The Tyee tried to reach the Premier this morning. His media people deferred all questions to Solicitor General Rich Coleman, who could not be reached by the time of publication. Coleman has defended B.C.'s new impaired driving legislation, telling the Province newspaper "We do what we can within the law and within the Charter."

MADD slams new laws

Earlier this year, Campbell's government introduced some reforms to the province's drinking and driving legislation, which were trumpeted as some of the stiffest drinking and driving laws in the country. 

The legislation allowed for the immediate impoundment of an offender's vehicle and stiffer penalties for repeat offenders.

However, in October, when the reforms were announced, The Tyee's Barbara McLintock revealed the government's new legislation to be softer, with more wiggle room, than advertised in the official press release. The major reforms, like rehabilitation and ignition interlocks for repeat offenders, are up to the discretion of the Superintendent of Motor Vehicles and have yet to be solidified in practice. No other province leaves impaired driving legislation practice up to its Superintendent.  In other provinces, penalties are written into the legislation.

Insp. Norm Gaumont, head of Traffic Services in B.C., said he trusts the Superintendent will put some teeth in the legislation and bring B.C.'s impaired driving laws in-line with the rest of the country.

Until then, Murie says MADD is petitioning the Superintendent to set the standards high in the province.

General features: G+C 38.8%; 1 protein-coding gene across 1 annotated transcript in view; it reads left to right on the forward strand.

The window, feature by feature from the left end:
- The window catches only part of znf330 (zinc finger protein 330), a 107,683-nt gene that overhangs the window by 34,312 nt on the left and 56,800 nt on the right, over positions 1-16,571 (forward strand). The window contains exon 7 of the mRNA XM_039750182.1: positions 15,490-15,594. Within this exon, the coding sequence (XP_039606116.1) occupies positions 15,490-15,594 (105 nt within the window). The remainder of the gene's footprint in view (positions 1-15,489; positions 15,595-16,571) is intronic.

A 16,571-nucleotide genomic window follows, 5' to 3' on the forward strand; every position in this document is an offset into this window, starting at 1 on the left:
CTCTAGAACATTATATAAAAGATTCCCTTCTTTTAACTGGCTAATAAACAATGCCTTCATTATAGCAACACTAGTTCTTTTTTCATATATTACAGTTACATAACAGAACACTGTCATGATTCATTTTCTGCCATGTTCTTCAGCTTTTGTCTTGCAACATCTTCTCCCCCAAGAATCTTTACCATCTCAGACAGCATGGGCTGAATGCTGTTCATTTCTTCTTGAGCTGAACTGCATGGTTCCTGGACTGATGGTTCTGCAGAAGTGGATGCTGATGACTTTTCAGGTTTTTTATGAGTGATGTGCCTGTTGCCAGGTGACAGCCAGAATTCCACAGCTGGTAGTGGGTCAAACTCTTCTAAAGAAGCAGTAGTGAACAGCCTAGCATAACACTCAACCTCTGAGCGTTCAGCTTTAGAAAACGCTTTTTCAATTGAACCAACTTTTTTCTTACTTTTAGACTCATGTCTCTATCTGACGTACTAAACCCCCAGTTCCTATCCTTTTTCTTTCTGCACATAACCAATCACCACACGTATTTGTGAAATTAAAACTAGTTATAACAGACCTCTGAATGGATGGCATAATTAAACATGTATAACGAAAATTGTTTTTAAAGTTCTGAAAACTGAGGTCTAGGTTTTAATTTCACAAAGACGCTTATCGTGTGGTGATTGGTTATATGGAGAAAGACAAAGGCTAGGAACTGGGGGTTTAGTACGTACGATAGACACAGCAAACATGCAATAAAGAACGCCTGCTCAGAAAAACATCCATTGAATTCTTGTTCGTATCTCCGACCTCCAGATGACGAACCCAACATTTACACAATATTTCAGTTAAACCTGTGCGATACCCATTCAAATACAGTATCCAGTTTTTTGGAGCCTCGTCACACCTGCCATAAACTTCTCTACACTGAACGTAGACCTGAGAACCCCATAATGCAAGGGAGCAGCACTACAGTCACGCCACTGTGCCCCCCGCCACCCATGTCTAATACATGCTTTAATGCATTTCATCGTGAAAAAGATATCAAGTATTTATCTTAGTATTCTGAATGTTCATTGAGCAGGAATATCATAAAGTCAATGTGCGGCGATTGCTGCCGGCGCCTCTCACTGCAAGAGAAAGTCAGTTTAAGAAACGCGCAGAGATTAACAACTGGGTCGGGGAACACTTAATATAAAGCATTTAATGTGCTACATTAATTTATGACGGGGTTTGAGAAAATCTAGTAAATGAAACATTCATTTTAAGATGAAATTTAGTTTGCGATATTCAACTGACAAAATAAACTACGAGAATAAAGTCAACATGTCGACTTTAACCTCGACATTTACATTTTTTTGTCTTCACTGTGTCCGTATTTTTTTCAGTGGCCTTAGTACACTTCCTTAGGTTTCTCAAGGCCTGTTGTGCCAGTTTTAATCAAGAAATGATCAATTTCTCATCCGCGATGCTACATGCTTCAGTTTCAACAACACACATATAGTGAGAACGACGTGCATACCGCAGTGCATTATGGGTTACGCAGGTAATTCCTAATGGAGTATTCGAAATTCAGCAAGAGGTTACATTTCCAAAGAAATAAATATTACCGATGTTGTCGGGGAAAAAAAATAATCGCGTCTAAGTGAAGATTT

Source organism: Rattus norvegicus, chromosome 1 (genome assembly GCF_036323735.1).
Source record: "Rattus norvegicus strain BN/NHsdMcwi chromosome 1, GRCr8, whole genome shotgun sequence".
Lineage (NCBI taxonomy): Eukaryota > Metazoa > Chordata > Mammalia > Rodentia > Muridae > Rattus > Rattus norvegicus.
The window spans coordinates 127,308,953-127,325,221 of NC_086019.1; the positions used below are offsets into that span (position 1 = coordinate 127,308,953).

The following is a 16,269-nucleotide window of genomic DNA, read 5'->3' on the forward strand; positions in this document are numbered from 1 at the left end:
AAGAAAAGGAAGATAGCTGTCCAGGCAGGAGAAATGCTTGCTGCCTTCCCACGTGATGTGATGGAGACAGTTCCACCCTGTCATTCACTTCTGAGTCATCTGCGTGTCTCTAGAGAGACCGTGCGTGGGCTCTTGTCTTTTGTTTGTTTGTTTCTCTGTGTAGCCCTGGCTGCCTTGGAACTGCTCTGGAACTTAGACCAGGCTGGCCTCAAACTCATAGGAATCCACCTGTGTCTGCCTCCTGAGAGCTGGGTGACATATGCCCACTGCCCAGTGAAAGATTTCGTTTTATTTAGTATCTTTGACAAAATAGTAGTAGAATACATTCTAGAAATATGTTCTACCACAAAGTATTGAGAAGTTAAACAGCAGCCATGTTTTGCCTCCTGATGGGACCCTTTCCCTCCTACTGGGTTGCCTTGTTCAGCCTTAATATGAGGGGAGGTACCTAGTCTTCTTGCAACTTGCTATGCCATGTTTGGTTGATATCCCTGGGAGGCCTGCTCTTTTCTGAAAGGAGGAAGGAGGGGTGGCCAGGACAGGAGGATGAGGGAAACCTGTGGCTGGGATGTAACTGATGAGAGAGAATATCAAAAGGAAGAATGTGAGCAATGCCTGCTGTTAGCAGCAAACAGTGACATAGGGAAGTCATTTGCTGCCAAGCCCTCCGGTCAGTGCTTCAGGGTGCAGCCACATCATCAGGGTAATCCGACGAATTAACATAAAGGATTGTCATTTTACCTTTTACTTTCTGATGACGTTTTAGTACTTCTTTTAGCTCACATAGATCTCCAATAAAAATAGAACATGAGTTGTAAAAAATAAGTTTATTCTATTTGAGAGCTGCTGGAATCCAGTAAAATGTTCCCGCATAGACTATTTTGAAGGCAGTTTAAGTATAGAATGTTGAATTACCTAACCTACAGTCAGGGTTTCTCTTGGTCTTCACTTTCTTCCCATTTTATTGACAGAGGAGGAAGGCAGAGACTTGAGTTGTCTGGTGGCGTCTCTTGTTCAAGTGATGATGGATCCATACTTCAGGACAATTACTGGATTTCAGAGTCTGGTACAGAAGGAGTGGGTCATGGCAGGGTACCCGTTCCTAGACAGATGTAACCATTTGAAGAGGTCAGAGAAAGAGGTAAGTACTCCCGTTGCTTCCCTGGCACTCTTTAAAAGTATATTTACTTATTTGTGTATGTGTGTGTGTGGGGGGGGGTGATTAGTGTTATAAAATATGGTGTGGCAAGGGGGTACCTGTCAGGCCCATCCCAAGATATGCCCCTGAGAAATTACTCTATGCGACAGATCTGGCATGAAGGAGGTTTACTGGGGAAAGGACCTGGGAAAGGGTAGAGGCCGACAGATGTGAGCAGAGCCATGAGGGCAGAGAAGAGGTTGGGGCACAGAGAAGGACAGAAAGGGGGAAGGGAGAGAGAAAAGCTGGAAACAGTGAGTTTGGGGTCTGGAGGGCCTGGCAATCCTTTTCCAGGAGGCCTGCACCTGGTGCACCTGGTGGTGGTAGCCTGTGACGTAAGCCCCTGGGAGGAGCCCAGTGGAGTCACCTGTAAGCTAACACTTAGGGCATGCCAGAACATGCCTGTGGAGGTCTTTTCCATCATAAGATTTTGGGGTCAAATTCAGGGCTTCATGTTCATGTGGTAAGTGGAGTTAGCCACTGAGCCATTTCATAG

"There is nothing wrong with the changes they made, in that they are a movement in the right direction, but they are far short of the leadership Premier Campbell promised," Murie said.

Premier 'backed away' 

At their meeting two years ago, Murie said the Premier suggested stiffer penalties for those caught at the 0.05 level, like a mandatory 30 day suspension. "Which would have made a huge difference, but he backed away from it."

When it comes to the ignition interlock and rehabilitation reforms, Murie said, the B.C. Liberals actually went backwards compared to other provinces. 

In the other provinces with rehabilitation programs, on first conviction a person is assessed for alcohol dependency.  If they are found dependant, then they go into an alcohol treatment program and they can't get their license back until their alcohol or drug dependency is found to be under control.

B.C., on the other hand, won't implement either the interlock or mandatory remedial program until a person is convicted three times.

"Why would the rest of the country do it at the first time? Because there's proven, empirical evidence that it works, it intervenes. There is no cost to the government, so why are they waiting until the third time," Murie said.  "Police only catch about one per cent of the impaired drivers in this country."

B.C. drops in MADD ranking

MADD was not the only group calling for such reforms two years ago after Campbell's arrest. The Canada Safety Council made similar suggestions  for B.C., some of which have yet to be implemented.

Murie said the B.C. reforms are a "mockery" and MADD now ranks B.C. eighth in the country in drinking and driving legislation, down from third in 2000.

"We've been criticized that we haven't been tough enough [on Campbell], but what else could we do? He didn't follow through. His government didn't follow through.

"If you took the Gordon Campbell piece out of it, we would still be disappointed, so this is not personal vendetta or attack on the Premier, it's simply saying: 'You haven't done anything. You haven't done enough.'"

Scott Deveau is on staff at The Tyee.